Borrower can’t seek extension of time for making payment under OTS as matter of right, says SC

New Delhi: The Supreme Court ruled that a borrower cannot automatically request a further extension of time for making a payment under the one-time settlement (OTS) programme.

According to the top court, the borrower must prove whatever rights it may have in order to request the extension out of the blue.

The Punjab and Haryana High Court’s March decision, which had given a borrower, a firm, an additional six weeks to pay the remaining balance with interest to the State Bank of India in accordance with the sanctioned letter of OTS, was overturned by a bench of Justices M R Shah and Krishna Murari.

The highest court pointed out that rescheduling the payment under the OTS system and granting a deadline extension amounted to “rewriting the contract,” which is prohibited when using the constitutional authority granted by Article 226.

According to section 62 of the Indian Contract Act, the contract can only be modified with the approval of both parties. The ability of high courts to issue specific writs is covered in Article 226 of the Constitution.

“The borrower as a matter of right cannot claim that though it has not made the payment as per the sanctioned OTS scheme, still it be granted further extension as a matter of right. There cannot be any negative discrimination claimed,” the bench said.

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On an appeal the SBI filed against a decision by the high court, the top court handed down its ruling.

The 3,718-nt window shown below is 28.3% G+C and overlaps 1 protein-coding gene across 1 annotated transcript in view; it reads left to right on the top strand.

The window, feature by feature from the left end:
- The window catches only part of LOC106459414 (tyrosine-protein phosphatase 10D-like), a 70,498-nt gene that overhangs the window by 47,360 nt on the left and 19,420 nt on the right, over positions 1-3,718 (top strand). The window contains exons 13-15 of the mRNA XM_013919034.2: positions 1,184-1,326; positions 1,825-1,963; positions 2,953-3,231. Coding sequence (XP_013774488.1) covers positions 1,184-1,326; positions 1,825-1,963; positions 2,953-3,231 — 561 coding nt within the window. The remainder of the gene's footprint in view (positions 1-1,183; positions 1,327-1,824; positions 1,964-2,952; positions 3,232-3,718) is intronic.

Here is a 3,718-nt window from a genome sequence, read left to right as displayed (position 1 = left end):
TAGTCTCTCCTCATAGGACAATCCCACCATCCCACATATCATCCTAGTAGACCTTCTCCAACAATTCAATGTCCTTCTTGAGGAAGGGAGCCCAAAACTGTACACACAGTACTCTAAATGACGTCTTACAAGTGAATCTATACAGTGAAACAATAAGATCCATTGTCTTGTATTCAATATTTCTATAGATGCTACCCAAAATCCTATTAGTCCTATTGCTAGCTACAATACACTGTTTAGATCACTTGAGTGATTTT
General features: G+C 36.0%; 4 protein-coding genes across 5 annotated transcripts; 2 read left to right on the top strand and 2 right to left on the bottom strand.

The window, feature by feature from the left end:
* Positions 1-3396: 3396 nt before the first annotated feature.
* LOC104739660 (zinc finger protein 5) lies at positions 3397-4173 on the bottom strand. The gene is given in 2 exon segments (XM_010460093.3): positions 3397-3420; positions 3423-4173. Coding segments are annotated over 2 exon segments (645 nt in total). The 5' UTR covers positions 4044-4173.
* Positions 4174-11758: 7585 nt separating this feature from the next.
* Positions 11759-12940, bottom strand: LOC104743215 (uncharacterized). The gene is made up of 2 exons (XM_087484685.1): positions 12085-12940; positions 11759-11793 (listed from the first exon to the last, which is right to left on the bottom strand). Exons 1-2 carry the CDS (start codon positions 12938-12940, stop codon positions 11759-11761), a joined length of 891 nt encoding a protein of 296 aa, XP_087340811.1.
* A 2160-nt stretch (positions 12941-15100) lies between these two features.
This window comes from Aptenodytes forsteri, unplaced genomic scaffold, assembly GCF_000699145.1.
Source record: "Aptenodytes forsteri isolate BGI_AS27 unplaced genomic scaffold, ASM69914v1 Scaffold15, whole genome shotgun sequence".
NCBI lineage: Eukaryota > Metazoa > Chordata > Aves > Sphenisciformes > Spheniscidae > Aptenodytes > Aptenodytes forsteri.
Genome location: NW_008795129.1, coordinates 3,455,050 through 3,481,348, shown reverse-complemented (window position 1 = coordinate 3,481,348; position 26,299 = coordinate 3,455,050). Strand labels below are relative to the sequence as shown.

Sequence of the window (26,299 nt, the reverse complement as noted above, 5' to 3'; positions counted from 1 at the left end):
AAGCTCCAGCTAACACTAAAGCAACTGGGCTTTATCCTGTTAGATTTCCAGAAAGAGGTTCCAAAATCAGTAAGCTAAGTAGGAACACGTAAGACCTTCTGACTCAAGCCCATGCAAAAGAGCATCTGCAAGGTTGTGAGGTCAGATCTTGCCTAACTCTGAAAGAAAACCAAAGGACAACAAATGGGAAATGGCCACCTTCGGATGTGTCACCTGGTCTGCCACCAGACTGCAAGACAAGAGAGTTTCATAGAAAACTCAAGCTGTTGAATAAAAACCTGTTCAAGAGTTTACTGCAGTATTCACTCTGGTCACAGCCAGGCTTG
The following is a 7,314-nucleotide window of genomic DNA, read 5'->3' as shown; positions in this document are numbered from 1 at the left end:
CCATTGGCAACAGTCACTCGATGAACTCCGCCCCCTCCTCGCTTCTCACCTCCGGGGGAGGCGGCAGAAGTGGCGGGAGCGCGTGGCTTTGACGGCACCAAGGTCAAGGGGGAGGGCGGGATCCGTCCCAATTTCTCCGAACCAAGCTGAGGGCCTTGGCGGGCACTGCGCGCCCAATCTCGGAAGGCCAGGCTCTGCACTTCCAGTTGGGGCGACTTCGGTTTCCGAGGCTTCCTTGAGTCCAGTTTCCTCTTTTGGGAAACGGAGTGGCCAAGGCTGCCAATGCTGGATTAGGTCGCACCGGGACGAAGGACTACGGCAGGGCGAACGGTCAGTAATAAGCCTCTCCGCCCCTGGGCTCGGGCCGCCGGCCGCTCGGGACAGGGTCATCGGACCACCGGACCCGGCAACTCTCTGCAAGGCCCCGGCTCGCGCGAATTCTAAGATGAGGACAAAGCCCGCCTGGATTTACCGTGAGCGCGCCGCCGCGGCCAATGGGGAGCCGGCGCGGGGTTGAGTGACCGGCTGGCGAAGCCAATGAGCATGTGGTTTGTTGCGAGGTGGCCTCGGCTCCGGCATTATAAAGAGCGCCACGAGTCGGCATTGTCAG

It stated that the bank had authorised a cash credit in the borrower’s favour.

Later, in September 2017, the bank released the OTS scheme, which made it clear that payments had to be made as agreed upon under the plan within six months of the date of sanction or they would become infructuous.

The bank sent the borrower an OTS offer, which was accepted, according to the supreme court.

According to the sanctioned OTS, it was stated that the borrower had to pay 25% of the total by December 21, 2017, and the remaining amount, plus interest, had to be deposited within six months after the letter’s date.

The bank refused the borrower’s plea for an extension of eight to nine months to repay the remaining sum of Rs 2.52 crore and instructed it to complete the payment by May 21, 2018.

After that, the borrower petitioned the supreme court for eight to nine months to settle the balance due after May 21, 2018.

The bank had offered the borrower alternative OTS schemes to settle the account, but the company had not chosen any of them, the supreme court said in its decision.

The top court must decide whether the high court’s exercise of its authority under Article 226 to extend the deadline for making the balance payment under the approved OTS scheme was reasonable in light of the facts and circumstances of the case, according to the statement.

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